As a member of CharityChannel, she has contributed several book reviews as a We Review panelist, authored the following books for the In The Trenches series:
Have you recently joined a new organization or found yourself with a new set of duties that include prospect research? Do you believe in the power of data to make informed decisions to help your organization raise more money? Do you want to participate as a valuable member of the fundraising team? In Getting Started in Prospect Research: What You Need to Know to Find Who You Need to Find, Meredith shows you how to:

Set up your own research shop.
Conduct capacity and interest research.
Uncover hidden gems in your database.
Identify great new prospects.
Create a list of your favorite sources for various types of data.
Build relationships with fundraisers.
Determine when to go it alone and when to bring in the experts.

Fundraising Research Made Easy: A Practical Guide for Fundraisers for those who do frontline fundraising but do not have dedicated researchers or other support staff to find information they need about prospective donors. Most often, the entire development staff is composed of just a handful of people or sometimes even one person who wears all the hats. Meredith, who coauthored this book with Cara Rosson, helps you find a way to make research a routine part of your fundraising process. You will experience greater success in your fundraising when you learn more about your prospects and how to be strategic in building relationships with them.
Prospect Research is a Verb: Fundraising is the Subject is a prospect research manual that’s down-to-earth, easy-to-follow, and even fun to read. Meredith and coauthor Cara Rosson divide the manual into four Parts, each dealing with a specific aspect of project research. They make innovative use of the old-fashioned gift pyramid to provide a surprisingly helpful visual aid for examining the levels of research required for different types of prospects. Throughout, the authors offer helpful and interesting sidebars, and take the time to give you specifics.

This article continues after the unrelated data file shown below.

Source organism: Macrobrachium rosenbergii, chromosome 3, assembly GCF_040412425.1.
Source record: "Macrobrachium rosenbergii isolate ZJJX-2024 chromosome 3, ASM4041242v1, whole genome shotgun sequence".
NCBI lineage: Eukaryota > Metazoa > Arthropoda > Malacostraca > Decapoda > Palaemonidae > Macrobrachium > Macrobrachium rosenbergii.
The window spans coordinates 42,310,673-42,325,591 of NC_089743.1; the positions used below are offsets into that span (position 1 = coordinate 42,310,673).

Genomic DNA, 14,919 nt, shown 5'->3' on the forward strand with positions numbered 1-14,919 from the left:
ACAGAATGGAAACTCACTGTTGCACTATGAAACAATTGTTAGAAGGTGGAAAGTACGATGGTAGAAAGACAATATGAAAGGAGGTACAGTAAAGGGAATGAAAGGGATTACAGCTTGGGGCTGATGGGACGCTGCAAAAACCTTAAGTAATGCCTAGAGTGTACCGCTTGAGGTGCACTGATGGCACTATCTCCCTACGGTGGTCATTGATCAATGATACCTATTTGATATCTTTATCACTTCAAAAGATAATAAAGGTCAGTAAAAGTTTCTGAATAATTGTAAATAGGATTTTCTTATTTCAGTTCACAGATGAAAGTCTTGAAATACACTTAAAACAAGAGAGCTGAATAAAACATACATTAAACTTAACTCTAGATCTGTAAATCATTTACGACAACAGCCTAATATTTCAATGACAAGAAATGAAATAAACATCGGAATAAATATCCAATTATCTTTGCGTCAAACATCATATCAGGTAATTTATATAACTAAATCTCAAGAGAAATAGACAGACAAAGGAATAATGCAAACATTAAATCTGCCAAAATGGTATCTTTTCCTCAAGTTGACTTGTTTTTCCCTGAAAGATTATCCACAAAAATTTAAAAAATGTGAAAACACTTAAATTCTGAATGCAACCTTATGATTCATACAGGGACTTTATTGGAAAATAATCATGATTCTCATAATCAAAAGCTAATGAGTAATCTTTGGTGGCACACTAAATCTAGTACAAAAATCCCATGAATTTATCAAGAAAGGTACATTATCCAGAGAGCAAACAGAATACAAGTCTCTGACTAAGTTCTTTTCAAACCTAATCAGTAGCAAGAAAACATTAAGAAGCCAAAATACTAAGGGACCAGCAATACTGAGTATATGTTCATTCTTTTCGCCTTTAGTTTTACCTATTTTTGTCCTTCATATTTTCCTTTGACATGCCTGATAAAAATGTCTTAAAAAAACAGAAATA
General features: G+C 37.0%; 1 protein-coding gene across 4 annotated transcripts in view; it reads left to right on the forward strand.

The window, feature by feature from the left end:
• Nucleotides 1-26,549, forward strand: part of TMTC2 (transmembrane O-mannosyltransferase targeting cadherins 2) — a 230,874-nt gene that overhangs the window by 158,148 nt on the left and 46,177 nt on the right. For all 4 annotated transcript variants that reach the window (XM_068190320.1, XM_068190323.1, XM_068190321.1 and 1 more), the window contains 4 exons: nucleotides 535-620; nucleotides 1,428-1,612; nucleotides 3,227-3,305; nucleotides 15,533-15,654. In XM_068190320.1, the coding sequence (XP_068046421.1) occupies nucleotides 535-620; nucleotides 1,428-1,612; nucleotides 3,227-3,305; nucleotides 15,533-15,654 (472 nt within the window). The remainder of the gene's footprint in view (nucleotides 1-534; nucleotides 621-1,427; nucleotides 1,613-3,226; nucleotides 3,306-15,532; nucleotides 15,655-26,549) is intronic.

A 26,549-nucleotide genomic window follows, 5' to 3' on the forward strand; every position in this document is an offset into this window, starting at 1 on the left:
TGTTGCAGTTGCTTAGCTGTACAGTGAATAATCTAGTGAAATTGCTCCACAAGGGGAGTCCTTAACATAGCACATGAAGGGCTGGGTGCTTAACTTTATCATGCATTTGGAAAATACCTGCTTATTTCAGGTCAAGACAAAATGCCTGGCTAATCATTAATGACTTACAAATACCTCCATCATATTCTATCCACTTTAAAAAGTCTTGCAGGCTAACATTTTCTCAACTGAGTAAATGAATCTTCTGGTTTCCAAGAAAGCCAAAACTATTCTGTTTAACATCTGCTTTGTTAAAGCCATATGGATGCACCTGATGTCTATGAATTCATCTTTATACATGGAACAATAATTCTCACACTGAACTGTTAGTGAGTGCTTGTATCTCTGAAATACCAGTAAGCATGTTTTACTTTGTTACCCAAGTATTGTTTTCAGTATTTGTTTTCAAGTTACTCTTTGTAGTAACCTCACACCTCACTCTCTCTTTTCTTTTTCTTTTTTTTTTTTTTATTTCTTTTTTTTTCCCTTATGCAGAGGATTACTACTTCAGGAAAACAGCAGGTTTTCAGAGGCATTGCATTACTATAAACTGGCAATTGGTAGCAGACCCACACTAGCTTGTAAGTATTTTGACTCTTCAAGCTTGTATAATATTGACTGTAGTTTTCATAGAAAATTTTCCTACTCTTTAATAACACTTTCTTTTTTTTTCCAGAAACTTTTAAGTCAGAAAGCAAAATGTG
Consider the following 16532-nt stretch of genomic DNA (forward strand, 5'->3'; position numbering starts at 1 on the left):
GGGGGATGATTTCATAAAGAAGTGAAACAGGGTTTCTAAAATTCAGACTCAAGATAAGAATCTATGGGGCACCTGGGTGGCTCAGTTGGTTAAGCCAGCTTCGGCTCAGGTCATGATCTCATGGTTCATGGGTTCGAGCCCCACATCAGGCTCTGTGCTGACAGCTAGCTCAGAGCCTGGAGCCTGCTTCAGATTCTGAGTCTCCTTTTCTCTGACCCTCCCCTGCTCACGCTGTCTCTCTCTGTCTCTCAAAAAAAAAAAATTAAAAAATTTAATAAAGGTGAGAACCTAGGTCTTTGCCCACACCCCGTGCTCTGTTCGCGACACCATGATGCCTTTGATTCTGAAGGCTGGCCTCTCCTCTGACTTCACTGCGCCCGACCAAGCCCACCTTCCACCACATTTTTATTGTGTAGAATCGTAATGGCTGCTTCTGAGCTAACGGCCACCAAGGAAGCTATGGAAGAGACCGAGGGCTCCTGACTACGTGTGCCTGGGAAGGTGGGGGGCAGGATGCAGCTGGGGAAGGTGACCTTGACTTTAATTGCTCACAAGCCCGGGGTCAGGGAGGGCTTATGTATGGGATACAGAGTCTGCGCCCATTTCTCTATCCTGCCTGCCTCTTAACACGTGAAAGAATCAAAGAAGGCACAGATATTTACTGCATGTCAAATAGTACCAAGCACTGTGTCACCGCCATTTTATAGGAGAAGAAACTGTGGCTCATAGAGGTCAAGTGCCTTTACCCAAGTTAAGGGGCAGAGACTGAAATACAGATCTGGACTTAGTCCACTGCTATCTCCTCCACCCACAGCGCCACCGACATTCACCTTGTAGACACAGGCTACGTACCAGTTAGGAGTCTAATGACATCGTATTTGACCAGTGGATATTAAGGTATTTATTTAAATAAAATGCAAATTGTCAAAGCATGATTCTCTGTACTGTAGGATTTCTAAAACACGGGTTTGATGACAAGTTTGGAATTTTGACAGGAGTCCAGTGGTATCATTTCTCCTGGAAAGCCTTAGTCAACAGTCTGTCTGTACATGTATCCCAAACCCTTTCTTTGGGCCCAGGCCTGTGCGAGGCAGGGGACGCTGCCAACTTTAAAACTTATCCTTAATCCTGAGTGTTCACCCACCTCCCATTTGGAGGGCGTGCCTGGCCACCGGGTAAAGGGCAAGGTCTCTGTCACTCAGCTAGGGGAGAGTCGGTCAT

She has a fourth book coming soon, also to be published by CharityChannel Press: Diving Into Research: Populating Your Prospect Pool.
Meredith currently serves as chair of the Best Practices in Prospect Development Subcommittee for the Association of Advancement Services Professionals. This team of professionals is committed to identifying and articulating best practices in all areas of prospect research and prospect management, using many of the principles included in this book. Meredith recently completed her term as Vice President of the Association of Professional Researchers for Advancement (APRA)-Illinois Chapter.
Outside of work, Meredith just completed her EdD in higher education administration at the University of Minnesota. She and her husband have twin sons who keep them endlessly entertained and provide a wellspring of joy. They are expecting their third child this spring. Her favorite quote comes from Henry David Thoreau:

If one advances confidently in the direction of his dreams, and endeavors to live the life which he has imagined, he will meet with a success unexpected in common hours. —Henry David Thoreau

Thus far, Meredith has experienced that to be true.